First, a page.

From then on, the divers were divided into two groups: sagittarius saxophonists and trapeze drummers, assisting or challenging each other in their respective tasks, from relay to relay. All the duets, all the quartets within the quartet (but very few solos or trios), all the figures, tocades and roulades, will pass through. First sagittarius Payen with trapeze artist Rosaly, then trapeze artist Perraud with sagittarius Jackson. It’s immediately obvious that their understanding (their ability to multiply) is based on benevolence, on the care they give each other, with as much exuberance as modesty, especially when they almost end their set with a dreamy cover of Lonely Woman by the recently deceased Ornette Coleman. By the second set, the drums have set up camp and welcome Jackson, then Payen. The latter are free to come and go, to reconnoitre: the stewardship follows, even if it means smuggling rhythms. The gears are shifted up and down, Jackson shines on a contracted blues, while Perraud plays with a cymbal absence. Please, Make Up Your Mind features an almost torpid Fred Jackson theme, devoid of emphasis. Night falls on the statuary garden. As he packs up, Edward Perraud reminds us, “I risk my skins almost every night.”

Sunday, June 22, 2015, La Java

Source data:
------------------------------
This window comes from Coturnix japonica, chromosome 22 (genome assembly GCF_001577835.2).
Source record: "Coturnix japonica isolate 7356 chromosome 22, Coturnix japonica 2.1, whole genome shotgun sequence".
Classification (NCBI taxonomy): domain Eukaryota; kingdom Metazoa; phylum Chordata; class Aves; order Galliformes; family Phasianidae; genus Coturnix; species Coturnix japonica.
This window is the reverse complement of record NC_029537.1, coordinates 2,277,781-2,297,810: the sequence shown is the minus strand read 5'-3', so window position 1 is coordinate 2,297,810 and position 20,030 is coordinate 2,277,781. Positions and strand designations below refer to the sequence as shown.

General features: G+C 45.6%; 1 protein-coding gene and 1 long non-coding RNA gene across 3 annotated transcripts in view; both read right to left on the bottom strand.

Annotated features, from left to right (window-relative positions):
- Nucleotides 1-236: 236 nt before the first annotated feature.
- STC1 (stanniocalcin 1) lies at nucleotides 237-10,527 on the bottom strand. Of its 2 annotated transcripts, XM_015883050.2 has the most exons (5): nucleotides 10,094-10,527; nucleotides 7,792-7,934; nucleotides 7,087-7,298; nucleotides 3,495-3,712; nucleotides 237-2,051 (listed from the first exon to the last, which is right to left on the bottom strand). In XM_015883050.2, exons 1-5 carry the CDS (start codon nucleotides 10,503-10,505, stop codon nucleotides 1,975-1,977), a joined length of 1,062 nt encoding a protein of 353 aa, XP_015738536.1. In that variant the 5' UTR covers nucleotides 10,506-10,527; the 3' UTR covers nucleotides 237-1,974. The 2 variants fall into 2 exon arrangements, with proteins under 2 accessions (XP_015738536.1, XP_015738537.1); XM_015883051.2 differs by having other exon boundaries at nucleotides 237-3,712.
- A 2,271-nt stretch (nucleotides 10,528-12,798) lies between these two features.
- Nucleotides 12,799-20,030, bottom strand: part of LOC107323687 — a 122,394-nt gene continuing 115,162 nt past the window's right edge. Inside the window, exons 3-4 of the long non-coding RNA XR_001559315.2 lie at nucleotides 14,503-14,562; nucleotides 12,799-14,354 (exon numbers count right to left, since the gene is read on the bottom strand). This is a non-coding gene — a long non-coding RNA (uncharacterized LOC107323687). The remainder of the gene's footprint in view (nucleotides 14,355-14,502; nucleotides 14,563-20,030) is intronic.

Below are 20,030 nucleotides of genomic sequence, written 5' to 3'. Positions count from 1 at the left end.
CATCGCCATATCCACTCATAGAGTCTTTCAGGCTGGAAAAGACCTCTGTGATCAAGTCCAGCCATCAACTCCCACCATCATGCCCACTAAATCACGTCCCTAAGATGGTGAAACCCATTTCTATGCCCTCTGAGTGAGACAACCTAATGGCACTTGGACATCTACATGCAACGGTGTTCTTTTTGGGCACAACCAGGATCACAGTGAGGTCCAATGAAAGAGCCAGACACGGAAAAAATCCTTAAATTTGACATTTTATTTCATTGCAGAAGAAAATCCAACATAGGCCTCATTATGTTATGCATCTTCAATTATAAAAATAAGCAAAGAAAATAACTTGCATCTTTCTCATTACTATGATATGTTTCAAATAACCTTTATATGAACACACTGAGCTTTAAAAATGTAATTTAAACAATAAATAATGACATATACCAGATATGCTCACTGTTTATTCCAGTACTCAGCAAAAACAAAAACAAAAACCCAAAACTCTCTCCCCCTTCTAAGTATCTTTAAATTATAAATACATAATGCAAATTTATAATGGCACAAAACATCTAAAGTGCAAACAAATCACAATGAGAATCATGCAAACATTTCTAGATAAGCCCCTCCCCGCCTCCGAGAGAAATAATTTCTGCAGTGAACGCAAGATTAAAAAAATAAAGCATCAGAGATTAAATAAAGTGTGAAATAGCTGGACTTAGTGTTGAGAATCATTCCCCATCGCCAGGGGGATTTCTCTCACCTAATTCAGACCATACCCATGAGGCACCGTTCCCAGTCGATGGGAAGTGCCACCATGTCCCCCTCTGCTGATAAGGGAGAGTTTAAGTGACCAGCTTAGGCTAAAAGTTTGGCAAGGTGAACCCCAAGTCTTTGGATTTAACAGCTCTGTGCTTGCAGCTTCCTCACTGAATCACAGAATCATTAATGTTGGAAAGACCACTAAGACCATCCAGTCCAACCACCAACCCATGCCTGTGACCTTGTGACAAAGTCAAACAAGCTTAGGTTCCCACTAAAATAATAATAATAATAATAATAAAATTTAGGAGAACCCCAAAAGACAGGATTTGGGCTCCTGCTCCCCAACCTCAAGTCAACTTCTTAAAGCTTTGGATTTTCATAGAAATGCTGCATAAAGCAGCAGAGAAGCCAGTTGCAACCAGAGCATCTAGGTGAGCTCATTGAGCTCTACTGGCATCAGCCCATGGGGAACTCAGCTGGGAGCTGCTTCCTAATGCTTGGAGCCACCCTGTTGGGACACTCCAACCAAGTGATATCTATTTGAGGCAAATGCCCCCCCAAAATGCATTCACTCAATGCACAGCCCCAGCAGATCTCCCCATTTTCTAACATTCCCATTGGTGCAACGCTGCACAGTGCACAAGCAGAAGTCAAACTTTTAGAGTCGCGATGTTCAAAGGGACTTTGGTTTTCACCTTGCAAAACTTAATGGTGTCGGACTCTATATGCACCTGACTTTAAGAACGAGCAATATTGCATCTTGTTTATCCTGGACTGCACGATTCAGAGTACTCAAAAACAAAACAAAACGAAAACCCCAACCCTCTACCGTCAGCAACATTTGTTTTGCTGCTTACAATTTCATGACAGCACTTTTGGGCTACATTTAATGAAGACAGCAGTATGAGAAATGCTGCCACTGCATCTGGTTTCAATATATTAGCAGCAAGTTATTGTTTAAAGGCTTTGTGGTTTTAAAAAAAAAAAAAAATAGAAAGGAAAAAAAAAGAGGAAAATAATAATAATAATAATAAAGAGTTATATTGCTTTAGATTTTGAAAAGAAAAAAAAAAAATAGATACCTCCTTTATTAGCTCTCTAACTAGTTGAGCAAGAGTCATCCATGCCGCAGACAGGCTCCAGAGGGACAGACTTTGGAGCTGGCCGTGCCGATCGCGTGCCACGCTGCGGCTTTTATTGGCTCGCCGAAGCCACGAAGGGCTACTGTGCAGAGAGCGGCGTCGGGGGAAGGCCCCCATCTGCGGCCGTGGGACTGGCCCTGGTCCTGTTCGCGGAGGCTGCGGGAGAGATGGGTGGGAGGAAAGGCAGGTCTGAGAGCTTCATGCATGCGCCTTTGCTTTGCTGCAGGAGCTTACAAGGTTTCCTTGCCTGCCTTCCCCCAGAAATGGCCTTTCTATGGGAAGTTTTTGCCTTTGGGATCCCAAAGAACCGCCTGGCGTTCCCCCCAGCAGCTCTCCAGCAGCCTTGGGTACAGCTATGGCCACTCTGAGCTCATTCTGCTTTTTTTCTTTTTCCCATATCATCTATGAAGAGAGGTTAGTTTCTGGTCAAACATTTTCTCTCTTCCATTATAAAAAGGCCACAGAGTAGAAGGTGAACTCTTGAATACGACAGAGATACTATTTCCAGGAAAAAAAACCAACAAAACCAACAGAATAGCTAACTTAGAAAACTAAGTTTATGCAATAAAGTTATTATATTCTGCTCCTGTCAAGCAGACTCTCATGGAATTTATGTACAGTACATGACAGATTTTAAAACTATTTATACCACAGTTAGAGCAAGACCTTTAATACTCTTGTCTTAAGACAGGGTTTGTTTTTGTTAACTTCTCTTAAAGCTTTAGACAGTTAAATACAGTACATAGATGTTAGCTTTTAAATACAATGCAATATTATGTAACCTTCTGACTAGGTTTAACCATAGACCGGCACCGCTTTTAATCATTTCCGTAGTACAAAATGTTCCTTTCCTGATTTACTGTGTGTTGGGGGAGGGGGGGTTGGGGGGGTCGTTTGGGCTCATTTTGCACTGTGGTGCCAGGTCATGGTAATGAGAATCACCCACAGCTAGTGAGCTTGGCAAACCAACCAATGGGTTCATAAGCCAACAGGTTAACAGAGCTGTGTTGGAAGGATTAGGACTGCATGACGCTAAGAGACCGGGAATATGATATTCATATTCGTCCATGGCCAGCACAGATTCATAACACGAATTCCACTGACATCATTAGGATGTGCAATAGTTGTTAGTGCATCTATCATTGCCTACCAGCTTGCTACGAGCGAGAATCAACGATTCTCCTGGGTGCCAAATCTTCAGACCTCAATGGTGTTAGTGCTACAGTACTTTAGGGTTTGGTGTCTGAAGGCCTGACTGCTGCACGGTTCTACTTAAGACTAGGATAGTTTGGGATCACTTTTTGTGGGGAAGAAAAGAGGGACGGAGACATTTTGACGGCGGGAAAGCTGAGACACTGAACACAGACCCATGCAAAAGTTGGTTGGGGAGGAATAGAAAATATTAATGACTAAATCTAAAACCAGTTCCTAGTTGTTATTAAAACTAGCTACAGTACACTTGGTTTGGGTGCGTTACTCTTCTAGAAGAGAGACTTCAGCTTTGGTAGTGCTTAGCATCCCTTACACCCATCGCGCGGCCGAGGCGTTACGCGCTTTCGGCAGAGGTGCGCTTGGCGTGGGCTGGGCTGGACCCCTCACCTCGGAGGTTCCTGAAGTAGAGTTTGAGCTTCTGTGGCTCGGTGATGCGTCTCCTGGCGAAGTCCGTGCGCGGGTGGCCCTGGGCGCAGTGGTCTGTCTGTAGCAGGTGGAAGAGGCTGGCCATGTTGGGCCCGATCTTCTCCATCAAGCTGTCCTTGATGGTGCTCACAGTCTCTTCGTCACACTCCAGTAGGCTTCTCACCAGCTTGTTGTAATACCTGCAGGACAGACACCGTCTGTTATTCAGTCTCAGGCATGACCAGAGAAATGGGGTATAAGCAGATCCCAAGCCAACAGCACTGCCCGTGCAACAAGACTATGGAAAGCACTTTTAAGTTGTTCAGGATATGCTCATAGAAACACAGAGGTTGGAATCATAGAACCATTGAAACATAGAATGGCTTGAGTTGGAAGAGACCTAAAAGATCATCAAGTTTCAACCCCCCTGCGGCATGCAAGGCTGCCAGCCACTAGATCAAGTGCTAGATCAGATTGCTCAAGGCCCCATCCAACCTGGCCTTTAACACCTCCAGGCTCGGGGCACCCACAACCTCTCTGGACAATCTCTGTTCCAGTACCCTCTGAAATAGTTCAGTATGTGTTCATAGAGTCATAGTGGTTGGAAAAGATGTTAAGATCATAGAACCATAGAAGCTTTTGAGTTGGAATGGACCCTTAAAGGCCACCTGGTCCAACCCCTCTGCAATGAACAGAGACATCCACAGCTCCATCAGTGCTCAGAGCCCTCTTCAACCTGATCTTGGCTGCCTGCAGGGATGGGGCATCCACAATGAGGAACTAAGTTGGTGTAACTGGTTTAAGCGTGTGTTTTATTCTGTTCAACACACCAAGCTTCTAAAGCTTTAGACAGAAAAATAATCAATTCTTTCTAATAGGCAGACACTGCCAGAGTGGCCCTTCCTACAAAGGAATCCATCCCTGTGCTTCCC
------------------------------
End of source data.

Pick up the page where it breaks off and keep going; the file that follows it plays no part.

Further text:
For the Fête de la Musique the day before, Gunther Schuller had the bad idea of bowing out. Staring into space, we let Pierre-Henri Thiebaut set up his equipment, because “it’s better to wire than to botch” asserts the sound engineer who is also the planner of a maze of inputs and outputs. Meanwhile, Stéphane Payen drinks too much coffee, Fred Jackson applies himself to reading Building People, Edward Perraud finds angles for his photos, Frank Rosaly gobbles up a platter of cheeses. PH continues: “The advantage of being in couples is that you have less treble. That afternoon in the concert hall, the four men record six pieces for a forthcoming album. The first spontaneous composition lasts some twenty minutes. A stable base of breaths, with a lot of tact, Payen and Perraud rather centered, Jackson and Rosaly rather off-center, until the two drummers flinch. Sagittarians and trapeze artists become geometers in disproportion. Payen and Perraud’s jagged duet, off-center in their turn. The second, spontaneous, forty-minute composition lets the drums frolic, while the saxophones sew long, more or less piercing lines. Contradictory velocity from the drummers, driven mad by the saxophonists. We’re close to extinction. Perraud persists. Violas soften. We’re close to extinction.